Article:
A Massage incorporating Trigger Point Therapy can be very effective in reducing pain, restoring movement and strength and reducing stress on joints. Trigger point therapy requires skill and sensitivity. Relief comes from softening and releasing the myofascial knots and trigger points to reduce or eliminate the point and associated pain. Red light therapy can be a great help for very painful areas. Massage stimulates the circulation bringing oxygen and nutrients to the area. It soothes and separates the myofascia and releases tension in the tissues. Massage also releases endorphins serotonin and dopamine leaving your horse with reduced pain and a relaxed sense of well-being. Various levels of pressure are then applied directly to the trigger points. This temporarily cuts off circulation to the tissue. This cutting off of circulation increases a chemical called nitric oxide. Nitric oxide signals your body to open up microcapillaries, thus bringing in more blood flow and breaking the pain-spasm-pain cycle. Once treated the affected areas are brought through their range of motion to help realign the fibers in the correct direction and encourage the horse to integrate those changes neurologically. Some therapists will recommend somatic exercises to help the horse become aware of and use it’s new range of motion. Kinesiology Tape can help support the changes that have been made by the bodywork and there is research supporting the idea that KT can help release trigger points up to a few centimeters away from the taping.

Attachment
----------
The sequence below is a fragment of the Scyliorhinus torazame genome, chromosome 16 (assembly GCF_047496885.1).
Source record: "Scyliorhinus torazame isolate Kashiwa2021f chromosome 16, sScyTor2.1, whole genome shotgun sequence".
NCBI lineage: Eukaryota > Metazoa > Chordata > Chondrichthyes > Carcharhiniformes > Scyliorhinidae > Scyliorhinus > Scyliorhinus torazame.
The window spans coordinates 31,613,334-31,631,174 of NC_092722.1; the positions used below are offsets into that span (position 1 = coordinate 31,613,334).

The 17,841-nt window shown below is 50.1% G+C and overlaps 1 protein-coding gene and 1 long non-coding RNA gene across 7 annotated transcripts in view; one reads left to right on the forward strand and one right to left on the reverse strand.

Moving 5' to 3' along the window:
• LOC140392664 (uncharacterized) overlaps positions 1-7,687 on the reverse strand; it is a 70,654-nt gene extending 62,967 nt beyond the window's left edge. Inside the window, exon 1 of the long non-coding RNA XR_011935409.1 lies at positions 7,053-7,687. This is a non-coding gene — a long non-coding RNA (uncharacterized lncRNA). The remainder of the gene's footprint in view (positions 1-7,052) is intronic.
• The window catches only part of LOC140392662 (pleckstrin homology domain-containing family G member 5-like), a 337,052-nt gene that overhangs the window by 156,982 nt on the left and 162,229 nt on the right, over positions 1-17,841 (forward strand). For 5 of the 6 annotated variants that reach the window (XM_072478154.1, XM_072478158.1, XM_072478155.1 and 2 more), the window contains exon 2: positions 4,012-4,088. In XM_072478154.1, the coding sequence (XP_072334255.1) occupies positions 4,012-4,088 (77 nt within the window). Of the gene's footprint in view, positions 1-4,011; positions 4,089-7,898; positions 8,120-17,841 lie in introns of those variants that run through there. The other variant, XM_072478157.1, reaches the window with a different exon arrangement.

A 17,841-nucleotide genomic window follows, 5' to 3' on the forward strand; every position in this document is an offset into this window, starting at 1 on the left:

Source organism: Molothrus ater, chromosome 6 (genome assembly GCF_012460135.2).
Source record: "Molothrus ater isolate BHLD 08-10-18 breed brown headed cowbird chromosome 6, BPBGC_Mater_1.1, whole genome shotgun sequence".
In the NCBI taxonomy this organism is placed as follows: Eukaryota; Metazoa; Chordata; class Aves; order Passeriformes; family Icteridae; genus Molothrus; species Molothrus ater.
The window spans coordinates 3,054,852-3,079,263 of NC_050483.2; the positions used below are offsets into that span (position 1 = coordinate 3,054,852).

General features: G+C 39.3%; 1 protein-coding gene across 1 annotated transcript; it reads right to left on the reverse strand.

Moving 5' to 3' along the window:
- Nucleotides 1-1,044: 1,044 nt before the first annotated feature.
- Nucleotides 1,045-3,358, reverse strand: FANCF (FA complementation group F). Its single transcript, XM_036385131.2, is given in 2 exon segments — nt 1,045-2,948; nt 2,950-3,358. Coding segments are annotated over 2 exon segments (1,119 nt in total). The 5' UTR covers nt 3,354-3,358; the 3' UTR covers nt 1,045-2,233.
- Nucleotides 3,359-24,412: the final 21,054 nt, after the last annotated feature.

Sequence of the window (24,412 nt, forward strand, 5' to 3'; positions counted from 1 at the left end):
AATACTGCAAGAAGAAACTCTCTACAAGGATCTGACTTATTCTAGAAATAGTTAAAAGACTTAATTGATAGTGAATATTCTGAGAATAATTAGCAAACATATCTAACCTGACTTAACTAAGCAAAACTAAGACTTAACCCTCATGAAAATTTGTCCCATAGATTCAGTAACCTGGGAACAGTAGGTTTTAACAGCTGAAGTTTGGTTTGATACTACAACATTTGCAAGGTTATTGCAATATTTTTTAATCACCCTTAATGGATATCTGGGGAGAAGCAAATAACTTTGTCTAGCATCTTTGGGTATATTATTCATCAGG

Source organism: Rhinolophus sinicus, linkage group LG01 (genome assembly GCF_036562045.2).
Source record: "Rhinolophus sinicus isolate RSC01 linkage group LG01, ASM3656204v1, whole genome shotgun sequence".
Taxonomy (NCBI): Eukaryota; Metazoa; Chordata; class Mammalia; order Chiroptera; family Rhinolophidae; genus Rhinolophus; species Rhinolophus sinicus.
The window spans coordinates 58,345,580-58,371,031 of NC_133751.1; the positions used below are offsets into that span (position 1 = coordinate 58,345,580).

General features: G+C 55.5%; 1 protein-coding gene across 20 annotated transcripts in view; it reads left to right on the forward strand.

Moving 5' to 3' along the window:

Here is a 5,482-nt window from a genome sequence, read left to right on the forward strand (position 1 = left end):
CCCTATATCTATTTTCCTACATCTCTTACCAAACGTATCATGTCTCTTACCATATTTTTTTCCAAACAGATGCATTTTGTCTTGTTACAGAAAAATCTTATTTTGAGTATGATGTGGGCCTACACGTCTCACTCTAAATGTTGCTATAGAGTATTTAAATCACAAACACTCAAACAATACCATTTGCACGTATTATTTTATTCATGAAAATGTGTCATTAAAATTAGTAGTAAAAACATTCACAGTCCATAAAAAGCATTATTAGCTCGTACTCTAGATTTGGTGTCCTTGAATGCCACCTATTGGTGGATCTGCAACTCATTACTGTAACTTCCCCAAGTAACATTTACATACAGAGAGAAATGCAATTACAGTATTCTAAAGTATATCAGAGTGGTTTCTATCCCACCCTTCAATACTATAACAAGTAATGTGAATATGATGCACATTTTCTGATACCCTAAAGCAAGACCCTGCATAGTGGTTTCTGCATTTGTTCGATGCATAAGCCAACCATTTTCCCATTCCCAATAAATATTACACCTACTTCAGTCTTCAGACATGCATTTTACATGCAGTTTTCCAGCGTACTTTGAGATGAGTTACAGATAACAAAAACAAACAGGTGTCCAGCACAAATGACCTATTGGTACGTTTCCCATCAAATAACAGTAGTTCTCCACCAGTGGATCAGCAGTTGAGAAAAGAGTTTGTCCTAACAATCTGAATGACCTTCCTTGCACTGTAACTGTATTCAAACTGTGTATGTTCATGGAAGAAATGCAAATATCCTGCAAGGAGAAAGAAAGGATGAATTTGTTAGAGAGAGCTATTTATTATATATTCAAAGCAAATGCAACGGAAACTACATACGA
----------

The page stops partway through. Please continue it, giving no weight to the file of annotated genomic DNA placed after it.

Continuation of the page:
One session can bring great relief from pain and improve their ability to use their muscles. Many horses with old, chronic trigger points will require multiple sessions to really work through them. Your Massage therapist may be able to give you exercises and techniques to use in between sessions to facilitate healthier myofascia. One of the most effective ways to proactively maintain healthy muscles and fascia is to establish a regular massage routine for your horse.

If your horse has trigger points, sore facia and knotty, tight muscles, the pain and restrictions that come with them can make it hard to for your horse to move comfortably and stay sound.

Massage with Trigger Point Therapy can release stressed muscles and built-up tension so they can perform at their best for you.